6. Military early ranges from fifteen minutes before time to two hours before time (although the latter might be a trifle exaggerated. Or perhaps not).

    I have formed up 4 hours before the one-hour-prior. And then the guy was half an hour late for a ten minute speech.

    It’s piled up stupid and lazy, honestly, combined with not growing a brain about “gee, people don’t show up until way late, let’s make it mandatory to be EVEN EARLIER!!!”

    High school students seem to feel that early is “ten seconds before I’m officially tardy.”

    Went on liberty with that guy once. Group of 8, four of us dragged the rest back, with one barely conscious; I want credit for not making it two barely conscious when he turned around, as the gate shut behind my back in the final seconds, and said “See, I knew we’d make it.”
    (returning without a member of your group was as bad as returning late)
    Decided then and there that I would never check out with him again… apparently so did a lot of other folks, because it NEVER came up again.

  7. Yep, 15 minutes early IS on time, unless it’s for a watch, then in was 30 minutes… And I STILL do that. LOL, Fox and I must have gone on liberty with the same asshole… BTDT, never again…

  8. I grew up with a mother who ran on manana, and a father who was career military. My sense of “on time” is set to paranoid.
    And then I lived in Alaska, where the tourists all got on the plane (or cruise ship) and turned off their brain, and run on Tourist Time…

    • :laughs: K, family drama that’s funny in retrospect, on the topic of paranoia, military and manana.

      My sister ran on “about” time being when she’d leave the house. If you flat told her that “we must be there by X,” she’d do it if it was in her power. (not fun complication from bad marriage messed that up some, but most of the relatives never noticed that “about” was the problem)

      So various people would, sort of randomly, tell ME to be at a place “at 5pm,” ready to go. I’d show up ten to fifteen minutes early, as in parked and ready to go, because both paranoid and military. Everybody else would blow in about six, and half of them had been told that it would be at six, but since my sister had been told 5pm, we were identical, right?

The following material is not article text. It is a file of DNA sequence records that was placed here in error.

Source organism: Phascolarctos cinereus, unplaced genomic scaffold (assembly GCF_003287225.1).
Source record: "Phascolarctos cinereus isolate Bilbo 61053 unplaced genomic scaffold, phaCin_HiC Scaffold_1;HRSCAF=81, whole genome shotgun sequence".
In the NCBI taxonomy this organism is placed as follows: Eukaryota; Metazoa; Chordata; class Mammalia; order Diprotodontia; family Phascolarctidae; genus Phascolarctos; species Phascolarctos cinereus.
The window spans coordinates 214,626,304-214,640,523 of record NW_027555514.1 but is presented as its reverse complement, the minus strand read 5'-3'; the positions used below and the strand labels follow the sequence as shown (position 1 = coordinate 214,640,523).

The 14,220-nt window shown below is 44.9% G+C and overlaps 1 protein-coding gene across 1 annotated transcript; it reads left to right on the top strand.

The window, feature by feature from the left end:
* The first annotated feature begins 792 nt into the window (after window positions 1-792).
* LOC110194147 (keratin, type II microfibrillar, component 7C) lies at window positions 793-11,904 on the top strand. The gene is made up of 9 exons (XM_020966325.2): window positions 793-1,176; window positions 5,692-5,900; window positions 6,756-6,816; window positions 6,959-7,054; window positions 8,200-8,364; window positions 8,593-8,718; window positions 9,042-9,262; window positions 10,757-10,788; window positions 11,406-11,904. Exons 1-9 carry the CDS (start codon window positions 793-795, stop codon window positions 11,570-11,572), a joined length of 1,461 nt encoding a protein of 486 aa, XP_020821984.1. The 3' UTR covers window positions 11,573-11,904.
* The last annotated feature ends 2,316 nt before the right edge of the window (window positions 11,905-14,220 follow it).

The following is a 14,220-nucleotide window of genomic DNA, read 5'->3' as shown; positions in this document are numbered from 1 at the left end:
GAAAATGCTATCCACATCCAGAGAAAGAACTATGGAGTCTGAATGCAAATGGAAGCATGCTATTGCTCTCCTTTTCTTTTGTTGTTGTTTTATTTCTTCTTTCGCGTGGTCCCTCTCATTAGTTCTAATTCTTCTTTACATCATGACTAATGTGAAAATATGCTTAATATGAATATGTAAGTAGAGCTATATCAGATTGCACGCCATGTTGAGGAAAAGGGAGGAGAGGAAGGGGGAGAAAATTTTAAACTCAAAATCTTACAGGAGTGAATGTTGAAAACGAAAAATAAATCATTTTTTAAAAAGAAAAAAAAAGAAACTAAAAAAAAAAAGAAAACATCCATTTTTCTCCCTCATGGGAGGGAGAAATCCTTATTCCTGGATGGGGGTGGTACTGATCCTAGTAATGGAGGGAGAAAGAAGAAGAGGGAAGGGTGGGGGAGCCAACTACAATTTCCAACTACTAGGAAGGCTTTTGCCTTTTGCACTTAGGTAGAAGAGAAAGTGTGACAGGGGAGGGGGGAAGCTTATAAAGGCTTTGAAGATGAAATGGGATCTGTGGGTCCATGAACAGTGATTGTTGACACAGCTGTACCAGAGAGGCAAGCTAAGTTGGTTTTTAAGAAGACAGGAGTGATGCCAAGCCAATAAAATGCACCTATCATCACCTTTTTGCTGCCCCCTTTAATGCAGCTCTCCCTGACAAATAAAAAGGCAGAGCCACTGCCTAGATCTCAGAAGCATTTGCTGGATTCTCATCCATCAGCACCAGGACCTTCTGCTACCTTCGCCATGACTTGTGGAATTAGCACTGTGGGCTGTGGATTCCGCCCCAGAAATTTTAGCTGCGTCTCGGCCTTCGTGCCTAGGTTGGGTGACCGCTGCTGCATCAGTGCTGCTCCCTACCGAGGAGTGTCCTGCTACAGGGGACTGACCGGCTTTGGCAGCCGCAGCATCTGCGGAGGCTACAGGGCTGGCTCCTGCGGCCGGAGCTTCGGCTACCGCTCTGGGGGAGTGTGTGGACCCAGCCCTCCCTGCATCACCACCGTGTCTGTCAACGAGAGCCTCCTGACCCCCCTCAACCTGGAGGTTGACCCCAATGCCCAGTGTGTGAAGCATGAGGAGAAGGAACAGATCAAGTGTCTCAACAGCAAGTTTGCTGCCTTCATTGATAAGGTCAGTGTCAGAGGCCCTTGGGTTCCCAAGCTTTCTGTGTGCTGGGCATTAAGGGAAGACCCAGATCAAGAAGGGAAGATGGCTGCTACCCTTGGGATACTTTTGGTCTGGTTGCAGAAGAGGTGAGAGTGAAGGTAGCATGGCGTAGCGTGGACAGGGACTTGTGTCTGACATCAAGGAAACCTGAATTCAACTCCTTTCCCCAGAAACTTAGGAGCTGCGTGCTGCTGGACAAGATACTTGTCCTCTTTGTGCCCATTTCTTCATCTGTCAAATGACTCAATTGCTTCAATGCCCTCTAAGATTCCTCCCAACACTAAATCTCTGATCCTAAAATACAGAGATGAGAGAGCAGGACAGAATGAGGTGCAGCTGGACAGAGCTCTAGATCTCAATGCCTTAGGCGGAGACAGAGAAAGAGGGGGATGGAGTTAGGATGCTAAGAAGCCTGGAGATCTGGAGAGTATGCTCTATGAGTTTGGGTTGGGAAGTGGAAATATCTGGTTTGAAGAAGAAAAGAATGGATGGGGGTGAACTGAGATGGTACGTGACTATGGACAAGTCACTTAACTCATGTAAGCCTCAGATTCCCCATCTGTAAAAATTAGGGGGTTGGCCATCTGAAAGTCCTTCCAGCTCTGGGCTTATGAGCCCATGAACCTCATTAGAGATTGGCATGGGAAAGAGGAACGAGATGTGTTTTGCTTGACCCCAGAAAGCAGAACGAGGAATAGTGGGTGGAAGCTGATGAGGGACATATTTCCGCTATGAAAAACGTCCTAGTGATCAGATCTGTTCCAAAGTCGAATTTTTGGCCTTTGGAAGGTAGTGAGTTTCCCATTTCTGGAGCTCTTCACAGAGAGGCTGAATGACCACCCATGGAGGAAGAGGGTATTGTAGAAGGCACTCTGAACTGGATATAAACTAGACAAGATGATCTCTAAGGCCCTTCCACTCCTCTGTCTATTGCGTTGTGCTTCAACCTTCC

I eventually put my foot down on the guessing game and started leaving when I showed up at the time we were supposed to meet and nobody was there, half an hour after “about” time. Yes, everyone involved had cellphones.

      After a couple of minor hissy-fits that were met with “I did show up, a bit before the time [irregular selection of relatives] said. I was there, alone, for most of an hour, and decided that it must have been canceled.”

      At which point they all switched over to giving me the same time-target they gave my mom, and I found out that she’d done roughly the same thing, some 30 years prior.
      The time they gave my sister was the time they STILL give mom’s sister, and a couple of the great-aunts. 😀

  9. I was a night owl, until I had college calculus at 8 am, five days a week, for three semesters. It was “Wake up or flunk.”

    Now I am retired, can sleep late if I want to, and still wake up early. Darn.

    • That is Torture the Students! Other classaes maybe, but Calc?

      The Professor Grabel for whom Grabel’s Law is named declared that he was a Night Person. “A Night Person is someone who thinks that a sunrise is the most beautiful thing in the world, and the absolutely perfect way to end a day.”

  10. Tossing in another anecdote….
    Back in Silicon Valley, and some years back, I used to go hiking (and sometimes lead hikes) with a group that had a custom of waiting around for stragglers for 15 minutes after the nominal meeting time, unless the listing said “promptly at ___.” Given the parking situation around there, even people who drove up on time might end up 15 minutes late by the time they got parked.
    I generally followed that, picking a meeting time early enough that there would be time to finish the hike even if people were filtering in for a while after the posted meeting time. But…
    Once a year, I’d do strict time. 01 Jan, 0745 sharp, we leave promptly for the Hangover Hike! (Yes, I always had at least one taker for that event, even if the weather was horrible. With favorable weather, I might get a dozen or so. I usually brought along some liqueur chocolates to help people break their New Year’s resolutions and get it over with.)